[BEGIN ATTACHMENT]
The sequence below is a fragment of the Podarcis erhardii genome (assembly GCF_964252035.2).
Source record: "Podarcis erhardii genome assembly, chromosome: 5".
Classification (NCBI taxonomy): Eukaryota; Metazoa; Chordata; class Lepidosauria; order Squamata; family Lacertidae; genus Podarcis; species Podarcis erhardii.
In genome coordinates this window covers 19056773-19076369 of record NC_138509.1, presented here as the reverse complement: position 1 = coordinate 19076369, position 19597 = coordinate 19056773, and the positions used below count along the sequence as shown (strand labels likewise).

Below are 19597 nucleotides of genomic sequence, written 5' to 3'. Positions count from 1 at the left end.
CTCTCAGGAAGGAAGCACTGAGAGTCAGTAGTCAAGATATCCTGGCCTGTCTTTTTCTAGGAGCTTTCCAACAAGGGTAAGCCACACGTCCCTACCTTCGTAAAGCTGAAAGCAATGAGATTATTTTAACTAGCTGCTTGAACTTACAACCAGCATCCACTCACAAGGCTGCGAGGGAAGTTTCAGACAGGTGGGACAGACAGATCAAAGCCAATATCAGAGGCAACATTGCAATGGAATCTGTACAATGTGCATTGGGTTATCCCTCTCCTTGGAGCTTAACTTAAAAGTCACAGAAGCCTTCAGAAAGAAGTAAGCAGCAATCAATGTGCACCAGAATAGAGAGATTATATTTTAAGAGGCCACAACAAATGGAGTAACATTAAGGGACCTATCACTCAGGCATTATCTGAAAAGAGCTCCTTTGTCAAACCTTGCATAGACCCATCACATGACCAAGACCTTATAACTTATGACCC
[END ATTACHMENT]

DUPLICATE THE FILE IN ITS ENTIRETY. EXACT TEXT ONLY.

The sequence below is a fragment of the Podarcis erhardii genome (assembly GCF_964252035.2).
Source record: "Podarcis erhardii genome assembly, chromosome: 5".
Classification (NCBI taxonomy): Eukaryota; Metazoa; Chordata; class Lepidosauria; order Squamata; family Lacertidae; genus Podarcis; species Podarcis erhardii.
In genome coordinates this window covers 19056773-19076369 of record NC_138509.1, presented here as the reverse complement: position 1 = coordinate 19076369, position 19597 = coordinate 19056773, and the positions used below count along the sequence as shown (strand labels likewise).

Below are 19597 nucleotides of genomic sequence, written 5' to 3'. Positions count from 1 at the left end.
CTCTCAGGAAGGAAGCACTGAGAGTCAGTAGTCAAGATATCCTGGCCTGTCTTTTTCTAGGAGCTTTCCAACAAGGGTAAGCCACACGTCCCTACCTTCGTAAAGCTGAAAGCAATGAGATTATTTTAACTAGCTGCTTGAACTTACAACCAGCATCCACTCACAAGGCTGCGAGGGAAGTTTCAGACAGGTGGGACAGACAGATCAAAGCCAATATCAGAGGCAACATTGCAATGGAATCTGTACAATGTGCATTGGGTTATCCCTCTCCTTGGAGCTTAACTTAAAAGTCACAGAAGCCTTCAGAAAGAAGTAAGCAGCAATCAATGTGCACCAGAATAGAGAGATTATATTTTAAGAGGCCACAACAAATGGAGTAACATTAAGGGACCTATCACTCAGGCATTATCTGAAAAGAGCTCCTTTGTCAAACCTTGCATAGACCCATCACATGACCAAGACCTTATAACTTATGACCC